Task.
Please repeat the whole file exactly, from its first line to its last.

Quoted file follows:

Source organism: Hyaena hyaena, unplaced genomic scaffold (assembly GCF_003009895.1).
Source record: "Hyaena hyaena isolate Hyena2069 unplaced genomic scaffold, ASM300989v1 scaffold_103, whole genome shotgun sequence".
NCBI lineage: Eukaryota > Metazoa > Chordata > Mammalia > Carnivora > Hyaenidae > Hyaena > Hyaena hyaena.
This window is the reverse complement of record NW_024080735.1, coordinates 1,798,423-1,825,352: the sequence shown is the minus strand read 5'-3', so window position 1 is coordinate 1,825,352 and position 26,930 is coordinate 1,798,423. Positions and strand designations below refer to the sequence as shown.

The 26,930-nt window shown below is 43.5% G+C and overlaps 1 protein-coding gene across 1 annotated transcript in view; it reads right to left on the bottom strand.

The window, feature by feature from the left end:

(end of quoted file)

Source organism: Hyaena hyaena, unplaced genomic scaffold (assembly GCF_003009895.1).
Source record: "Hyaena hyaena isolate Hyena2069 unplaced genomic scaffold, ASM300989v1 scaffold_103, whole genome shotgun sequence".
NCBI lineage: Eukaryota > Metazoa > Chordata > Mammalia > Carnivora > Hyaenidae > Hyaena > Hyaena hyaena.
This window is the reverse complement of record NW_024080735.1, coordinates 1,798,423-1,825,352: the sequence shown is the minus strand read 5'-3', so window position 1 is coordinate 1,825,352 and position 26,930 is coordinate 1,798,423. Positions and strand designations below refer to the sequence as shown.

The 26,930-nt window shown below is 43.5% G+C and overlaps 1 protein-coding gene across 1 annotated transcript in view; it reads right to left on the bottom strand.

The window, feature by feature from the left end: